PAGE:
Corn Tops $7 a Bushel for First Time Since 2013 on Supply Worry
(Bloomberg) -- Corn futures surged above $7 a bushel for the first time in more than eight years as lack of rainfall in Brazil added to supply concerns.
Corn climbed as much as 3.6% to $7.04 a bushel on the Chicago Board of Trade, the highest since March 2013. The futures for July delivery pared gains to close the day with a 2.5% advance at $6.9675. Soybeans and wheat also rose.
The rally across grain markets prompted major crop trader Bunge Ltd. on Tuesday to raise its earnings outlook for 2021 by as much as 25% above its previous forecast. The St. Louis-based company, which posted first-quarter earnings that were double analyst projections, is betting on strong demand for crops as the world emerges from the pandemic, China scoops up American supplies and the renewable diesel industry expands.
China has been buying massive amounts of American soybeans and corn to rebuild the world’s largest hog herd. That’s helping lift prices just as dry weather hits crop yields in South America and Europe. The tailwinds have also lifted Bunge’s rival Archer-Daniels-Midland Co., which last week reported its best-ever earnings for its traditional crop-trading business.
Bunge Chief Executive Officer Greg Heckman said that even with the surge in prices, he’s seeing “no demand destruction” right now, with livestock operators showing profitability and willing to pay the higher prices.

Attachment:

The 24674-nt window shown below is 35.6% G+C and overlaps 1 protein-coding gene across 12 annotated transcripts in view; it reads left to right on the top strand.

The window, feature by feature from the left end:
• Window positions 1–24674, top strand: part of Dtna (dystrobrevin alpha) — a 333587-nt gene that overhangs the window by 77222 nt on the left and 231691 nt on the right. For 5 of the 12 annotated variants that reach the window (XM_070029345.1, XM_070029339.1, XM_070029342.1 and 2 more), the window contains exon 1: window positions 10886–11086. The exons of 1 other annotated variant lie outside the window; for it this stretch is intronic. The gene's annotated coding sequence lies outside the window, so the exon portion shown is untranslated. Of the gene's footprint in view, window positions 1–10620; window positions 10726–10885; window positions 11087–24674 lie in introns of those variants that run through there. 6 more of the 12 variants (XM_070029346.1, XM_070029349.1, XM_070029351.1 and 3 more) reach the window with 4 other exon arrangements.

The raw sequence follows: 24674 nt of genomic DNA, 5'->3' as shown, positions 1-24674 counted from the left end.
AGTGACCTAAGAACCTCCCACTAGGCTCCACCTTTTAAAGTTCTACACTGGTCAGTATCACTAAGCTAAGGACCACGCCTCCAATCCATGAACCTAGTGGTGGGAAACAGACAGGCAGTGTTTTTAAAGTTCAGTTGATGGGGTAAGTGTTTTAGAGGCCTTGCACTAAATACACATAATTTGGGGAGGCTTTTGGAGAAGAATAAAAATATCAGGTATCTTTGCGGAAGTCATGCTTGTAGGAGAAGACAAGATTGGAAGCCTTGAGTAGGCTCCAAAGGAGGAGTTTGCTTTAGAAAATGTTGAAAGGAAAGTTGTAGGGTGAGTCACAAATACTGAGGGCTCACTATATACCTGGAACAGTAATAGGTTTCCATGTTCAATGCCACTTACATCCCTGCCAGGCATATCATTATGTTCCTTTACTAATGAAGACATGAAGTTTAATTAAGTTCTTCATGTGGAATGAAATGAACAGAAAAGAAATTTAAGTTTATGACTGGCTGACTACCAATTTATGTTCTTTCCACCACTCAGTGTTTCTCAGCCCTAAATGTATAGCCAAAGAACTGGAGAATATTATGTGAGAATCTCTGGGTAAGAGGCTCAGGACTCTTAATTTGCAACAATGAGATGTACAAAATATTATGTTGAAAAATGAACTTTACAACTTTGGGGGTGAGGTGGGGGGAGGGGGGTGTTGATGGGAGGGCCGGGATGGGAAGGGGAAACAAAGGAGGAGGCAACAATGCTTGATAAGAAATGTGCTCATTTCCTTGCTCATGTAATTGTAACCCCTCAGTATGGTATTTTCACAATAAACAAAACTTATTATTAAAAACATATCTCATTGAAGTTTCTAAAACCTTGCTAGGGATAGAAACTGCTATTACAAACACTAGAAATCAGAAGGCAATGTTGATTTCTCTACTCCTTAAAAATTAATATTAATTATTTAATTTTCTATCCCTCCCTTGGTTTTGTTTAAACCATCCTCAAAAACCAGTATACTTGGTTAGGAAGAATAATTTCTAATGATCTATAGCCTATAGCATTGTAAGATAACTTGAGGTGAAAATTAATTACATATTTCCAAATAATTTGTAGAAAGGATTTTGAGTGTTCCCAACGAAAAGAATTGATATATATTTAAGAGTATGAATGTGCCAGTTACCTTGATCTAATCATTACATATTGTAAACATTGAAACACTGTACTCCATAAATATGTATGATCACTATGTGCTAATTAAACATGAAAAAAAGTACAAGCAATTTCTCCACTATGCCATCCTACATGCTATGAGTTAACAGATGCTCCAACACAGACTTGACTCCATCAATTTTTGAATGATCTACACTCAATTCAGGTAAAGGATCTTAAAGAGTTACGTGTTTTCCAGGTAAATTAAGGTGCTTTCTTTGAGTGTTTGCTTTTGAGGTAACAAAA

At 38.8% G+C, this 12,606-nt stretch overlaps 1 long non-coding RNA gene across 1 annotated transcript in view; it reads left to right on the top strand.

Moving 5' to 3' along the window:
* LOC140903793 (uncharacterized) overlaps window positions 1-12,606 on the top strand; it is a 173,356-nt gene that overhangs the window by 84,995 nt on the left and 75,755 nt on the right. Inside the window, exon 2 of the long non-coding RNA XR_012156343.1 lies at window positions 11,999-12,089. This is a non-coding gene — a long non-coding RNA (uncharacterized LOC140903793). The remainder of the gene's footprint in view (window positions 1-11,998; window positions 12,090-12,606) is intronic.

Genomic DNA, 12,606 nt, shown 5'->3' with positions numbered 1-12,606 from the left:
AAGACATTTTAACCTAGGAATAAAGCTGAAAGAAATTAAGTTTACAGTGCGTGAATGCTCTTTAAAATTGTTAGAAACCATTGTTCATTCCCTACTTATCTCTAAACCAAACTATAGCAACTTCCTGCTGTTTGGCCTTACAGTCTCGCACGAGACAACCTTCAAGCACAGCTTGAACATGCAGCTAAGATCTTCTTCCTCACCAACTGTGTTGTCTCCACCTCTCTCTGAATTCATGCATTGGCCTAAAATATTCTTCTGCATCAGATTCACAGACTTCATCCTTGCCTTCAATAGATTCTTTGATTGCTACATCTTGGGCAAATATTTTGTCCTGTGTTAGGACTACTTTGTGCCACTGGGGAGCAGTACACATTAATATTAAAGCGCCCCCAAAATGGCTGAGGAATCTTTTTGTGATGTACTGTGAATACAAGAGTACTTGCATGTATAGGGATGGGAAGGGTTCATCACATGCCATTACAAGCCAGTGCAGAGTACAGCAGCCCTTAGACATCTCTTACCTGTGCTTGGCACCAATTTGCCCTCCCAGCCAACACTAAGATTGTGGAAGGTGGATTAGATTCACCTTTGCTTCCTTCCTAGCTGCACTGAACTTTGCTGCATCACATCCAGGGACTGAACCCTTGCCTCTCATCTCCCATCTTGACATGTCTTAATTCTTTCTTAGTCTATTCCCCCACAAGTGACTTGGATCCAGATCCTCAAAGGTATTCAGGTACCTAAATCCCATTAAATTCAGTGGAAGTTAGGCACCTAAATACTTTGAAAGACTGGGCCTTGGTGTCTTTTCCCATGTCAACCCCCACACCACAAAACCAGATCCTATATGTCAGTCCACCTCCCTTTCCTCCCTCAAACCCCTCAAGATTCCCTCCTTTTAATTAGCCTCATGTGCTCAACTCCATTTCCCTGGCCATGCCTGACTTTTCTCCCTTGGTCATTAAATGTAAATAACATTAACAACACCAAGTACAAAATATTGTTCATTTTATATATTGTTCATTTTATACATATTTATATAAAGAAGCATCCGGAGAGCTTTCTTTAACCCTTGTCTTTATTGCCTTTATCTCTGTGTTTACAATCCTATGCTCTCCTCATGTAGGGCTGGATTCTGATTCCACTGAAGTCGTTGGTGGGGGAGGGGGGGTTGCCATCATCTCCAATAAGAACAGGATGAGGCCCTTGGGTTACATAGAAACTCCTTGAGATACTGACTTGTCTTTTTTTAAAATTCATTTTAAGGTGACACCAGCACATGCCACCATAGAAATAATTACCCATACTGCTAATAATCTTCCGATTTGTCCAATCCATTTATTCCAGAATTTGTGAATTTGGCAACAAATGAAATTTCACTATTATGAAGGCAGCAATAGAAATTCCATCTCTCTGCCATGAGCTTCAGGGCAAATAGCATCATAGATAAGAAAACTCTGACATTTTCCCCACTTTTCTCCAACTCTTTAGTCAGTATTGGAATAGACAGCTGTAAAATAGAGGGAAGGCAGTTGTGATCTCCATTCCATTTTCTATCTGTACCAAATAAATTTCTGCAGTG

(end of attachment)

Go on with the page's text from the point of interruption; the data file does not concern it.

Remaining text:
“We are optimistic that the favorable demand environment in the first quarter will continue through 2021,” Heckman said Tuesday.
Dryness is hampering Brazil’s key second-crop corn, and rain in the coming week will fail to reach some key growing areas, according to Somar. That could further hurt yields, and analysts including Safras and StoneX Brazil have cut estimates for the coming harvest. A production shortfall there would compound stretched global grain supplies and risk further stoking food inflation.
“The situation is critical in Brazil,” Paris-based adviser Agritel said in a report. “This should further strain the global balance sheet, while the U.S. will have to partly compensate for the drop in South American exports.”
Corn futures in Brazil rose to a record high this week on Sao Paulo’s B3. The most-active contract headed for a third straight gain on Tuesday as weather conditions deteriorate in key areas of the second corn crop. The futures have jumped 140% in 12 months on the B3.
There are signs of better conditions in other major shippers, which could help cool the market. U.S. farmers are planting corn at the fastest pace in years, with sowing almost halfway complete, government data show. Early signs also point to a record-large crop in Ukraine, consultant SovEcon estimates.
In Brazil, demand for animal feed may grow less than expected this year as producers of eggs, milk, chickens and hogs have cut use of feed due to higher corn costs, according to Ariovaldo Zani, president of Brazilian animal feed-industry group Sindiracoes.
We’ve noticed “feed demand falling from a year ago probably because animal production has been also reduced,” Zani said in an interview. Brazil’s feed industry was expecting growth of 4% this year compared with 5% in 2020. “We may see this rate going down to 2% or 3%,” Zani said.
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